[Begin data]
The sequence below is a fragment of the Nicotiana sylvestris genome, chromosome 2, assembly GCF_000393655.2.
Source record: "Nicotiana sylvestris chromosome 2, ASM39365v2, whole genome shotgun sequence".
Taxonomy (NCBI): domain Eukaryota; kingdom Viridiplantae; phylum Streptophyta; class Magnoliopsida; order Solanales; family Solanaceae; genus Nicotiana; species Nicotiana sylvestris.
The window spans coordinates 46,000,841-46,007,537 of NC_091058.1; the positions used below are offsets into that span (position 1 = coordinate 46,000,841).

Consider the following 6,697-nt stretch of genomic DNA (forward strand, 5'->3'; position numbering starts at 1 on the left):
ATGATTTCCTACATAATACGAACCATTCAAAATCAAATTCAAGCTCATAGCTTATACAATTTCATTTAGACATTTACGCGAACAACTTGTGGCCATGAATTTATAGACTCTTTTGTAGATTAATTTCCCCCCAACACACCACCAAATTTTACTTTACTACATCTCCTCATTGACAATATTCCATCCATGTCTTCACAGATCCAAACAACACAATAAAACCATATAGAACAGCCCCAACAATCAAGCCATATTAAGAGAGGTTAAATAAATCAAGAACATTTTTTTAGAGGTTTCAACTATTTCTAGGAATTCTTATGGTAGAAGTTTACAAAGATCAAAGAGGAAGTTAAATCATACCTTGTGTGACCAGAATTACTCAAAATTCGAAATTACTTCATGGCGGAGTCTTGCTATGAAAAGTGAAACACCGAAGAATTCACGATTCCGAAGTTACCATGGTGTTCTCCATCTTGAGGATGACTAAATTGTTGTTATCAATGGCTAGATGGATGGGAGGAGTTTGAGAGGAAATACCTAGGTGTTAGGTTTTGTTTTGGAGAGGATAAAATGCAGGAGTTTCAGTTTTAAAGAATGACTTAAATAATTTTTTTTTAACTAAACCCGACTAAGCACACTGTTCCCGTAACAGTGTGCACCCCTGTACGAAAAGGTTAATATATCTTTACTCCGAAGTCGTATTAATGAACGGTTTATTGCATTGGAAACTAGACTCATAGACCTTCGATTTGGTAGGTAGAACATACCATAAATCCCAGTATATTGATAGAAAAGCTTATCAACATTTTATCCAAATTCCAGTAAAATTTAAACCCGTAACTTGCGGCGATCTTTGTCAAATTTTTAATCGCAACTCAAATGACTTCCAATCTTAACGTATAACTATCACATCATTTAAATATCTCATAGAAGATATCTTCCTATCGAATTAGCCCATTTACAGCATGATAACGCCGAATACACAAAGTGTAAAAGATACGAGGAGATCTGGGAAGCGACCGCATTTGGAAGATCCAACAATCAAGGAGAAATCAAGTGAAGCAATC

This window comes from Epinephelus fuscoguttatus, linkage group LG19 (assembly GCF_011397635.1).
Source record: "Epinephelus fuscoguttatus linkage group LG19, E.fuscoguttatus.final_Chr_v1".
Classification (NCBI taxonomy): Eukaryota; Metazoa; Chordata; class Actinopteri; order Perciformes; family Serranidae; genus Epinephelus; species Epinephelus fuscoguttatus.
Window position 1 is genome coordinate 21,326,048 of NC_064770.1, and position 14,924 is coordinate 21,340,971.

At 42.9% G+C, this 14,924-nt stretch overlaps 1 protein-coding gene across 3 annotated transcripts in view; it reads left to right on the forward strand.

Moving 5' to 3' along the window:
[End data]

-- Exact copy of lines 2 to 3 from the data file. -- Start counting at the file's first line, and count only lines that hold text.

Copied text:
Source record: "Nicotiana sylvestris chromosome 2, ASM39365v2, whole genome shotgun sequence".
Taxonomy (NCBI): domain Eukaryota; kingdom Viridiplantae; phylum Streptophyta; class Magnoliopsida; order Solanales; family Solanaceae; genus Nicotiana; species Nicotiana sylvestris.